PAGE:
A New Approach to Class Visits
Division of Teaching and Learning Technologies (DTLT) class visits are opportunities for us to get involved with classes in a face to face setting. In years past, class visits from DTLT were step-by-step demonstrations. As a student I was in several classes where DTLT visited, and we would be taught how to use tools like iMovie, Timeline JS, and setting up a domain on Domain of One’s Own by watching a detailed process of creating something. These class visits tended to last for the full class period, or a significant portion of them.
Now that online learning and Domain of One’s Own are in the University’s 2020 Strategic Plan, DTLT has to be able to scale up not only because we want to reach more faculty, but also because when there’s a projected increase in online learning, we want to make sure we are collaborating with faculty so their students are getting the most out of their online course experience. In addition, the Strategic Plan states that in Fall 2017, all incoming students should be introduced to Domain of One’s Own. The last two freshman classes were a bit over 1,000 students. Going to 50 – 75 minute long classes that average about 15-30 students each, and demonstrating tools step by step was just not sustainable. Even when we did those kinds of class visits, students would still go to the Digital Knowledge Center (DKC) with questions we had gone over in the class visit.
In place of the “old” class visits, we came up with “new” scalable, introductory, conceptual, and pedagogically crafted class visits. Instead of class visits that span the length of the class period, we will do a 10-20 minute introductions to the tools, and explain the student support resources such as the DKC and DTLT’s documentation. When students make appointments at the DKC, they can go by themselves or they can go in small groups. They can also drop by the Center, and if one of the tutors is available, they can sit down with them right then and there. In addition to showing students their support resources, we will briefly explain to the students how the tools and/or platforms the students will be using relate to their assignments and projects, and what they could use them for outside of coursework. We believe these class visits will be less overwhelming for students, and will give them a chance to reflect on what we’ve shared with them, as well as empower them to learn the technology more organically.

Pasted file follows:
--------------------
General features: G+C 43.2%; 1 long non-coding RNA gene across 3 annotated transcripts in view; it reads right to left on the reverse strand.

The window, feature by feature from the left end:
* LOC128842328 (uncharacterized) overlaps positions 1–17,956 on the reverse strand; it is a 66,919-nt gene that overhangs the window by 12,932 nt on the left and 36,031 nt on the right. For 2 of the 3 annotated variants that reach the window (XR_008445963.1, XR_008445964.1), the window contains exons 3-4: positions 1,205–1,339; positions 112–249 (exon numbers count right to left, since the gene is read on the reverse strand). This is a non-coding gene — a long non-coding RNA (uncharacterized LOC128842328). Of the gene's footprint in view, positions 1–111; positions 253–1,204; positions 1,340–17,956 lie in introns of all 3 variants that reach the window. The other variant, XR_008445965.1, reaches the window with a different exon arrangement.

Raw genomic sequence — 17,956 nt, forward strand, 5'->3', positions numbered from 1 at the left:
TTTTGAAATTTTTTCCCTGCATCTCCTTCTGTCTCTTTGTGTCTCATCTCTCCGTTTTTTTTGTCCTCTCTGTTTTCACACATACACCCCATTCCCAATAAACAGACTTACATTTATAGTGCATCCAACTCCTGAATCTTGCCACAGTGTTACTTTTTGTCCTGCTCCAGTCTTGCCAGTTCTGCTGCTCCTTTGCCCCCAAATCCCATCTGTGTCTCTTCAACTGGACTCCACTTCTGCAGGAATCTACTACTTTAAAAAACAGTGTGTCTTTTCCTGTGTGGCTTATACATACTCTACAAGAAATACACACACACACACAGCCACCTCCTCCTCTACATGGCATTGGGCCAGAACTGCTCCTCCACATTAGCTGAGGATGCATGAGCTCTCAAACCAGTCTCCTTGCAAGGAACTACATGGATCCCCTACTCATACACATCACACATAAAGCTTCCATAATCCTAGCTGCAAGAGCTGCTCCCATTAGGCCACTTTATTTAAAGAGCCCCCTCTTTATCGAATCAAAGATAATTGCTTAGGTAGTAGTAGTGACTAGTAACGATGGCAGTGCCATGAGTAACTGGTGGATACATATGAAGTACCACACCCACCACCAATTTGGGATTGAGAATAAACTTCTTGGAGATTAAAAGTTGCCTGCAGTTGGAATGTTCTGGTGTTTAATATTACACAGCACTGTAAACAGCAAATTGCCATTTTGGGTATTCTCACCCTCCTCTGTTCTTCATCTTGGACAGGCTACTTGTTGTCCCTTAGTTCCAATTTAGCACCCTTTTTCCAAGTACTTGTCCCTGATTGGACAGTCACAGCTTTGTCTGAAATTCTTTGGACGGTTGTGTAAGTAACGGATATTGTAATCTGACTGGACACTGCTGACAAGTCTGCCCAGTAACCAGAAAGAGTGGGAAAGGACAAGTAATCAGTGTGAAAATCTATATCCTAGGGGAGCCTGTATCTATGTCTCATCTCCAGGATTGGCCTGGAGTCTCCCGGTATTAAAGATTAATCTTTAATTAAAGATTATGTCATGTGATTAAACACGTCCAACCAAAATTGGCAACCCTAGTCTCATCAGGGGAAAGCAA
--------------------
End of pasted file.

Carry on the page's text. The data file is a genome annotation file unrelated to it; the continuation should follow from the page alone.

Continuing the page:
Students, however, are not our only audience for these new class visits. These are designed to empower faculty as well. Faculty members are strongly encouraged to reach out to us in advance of their class visit, because every visit is unique, and is tailored to the course. This allows us to collaborate with faculty more and help them understand and use the technology they are teaching with. When want to help faculty be confident when using digital tools and platforms. If they run into an issue, we reassure them that they can ask us for help. Furthermore, faculty are also highly encouraged to be present during the visit, because it shows their students that their professor can also be a point of contact when they’re confused or stuck, and that everyone is learning together.
Moving forward, we also believe these new classes visits will break down the barrier between DTLT and the students and faculty. In my experience working as an (Entry Level) Instructional Technology Specialist, I’ll often hear that i’m the “expert” when it comes to technology. Understandably so, that makes the prospect of using digital tools and platforms seem overwhelming. While there will always be those who are more hesitant to try technology that is new for them, we believe that our new class visits model will show students that they have many support resources, and that faculty can always get pedagogical and instructional support from DTLT. As my colleague, Jeff McClurken frequently tells his students, we’d prefer them (and faculty) to be “uncomfortable but not paralyzed.”
Featured image CC0 by Steinar Engeland, Unsplash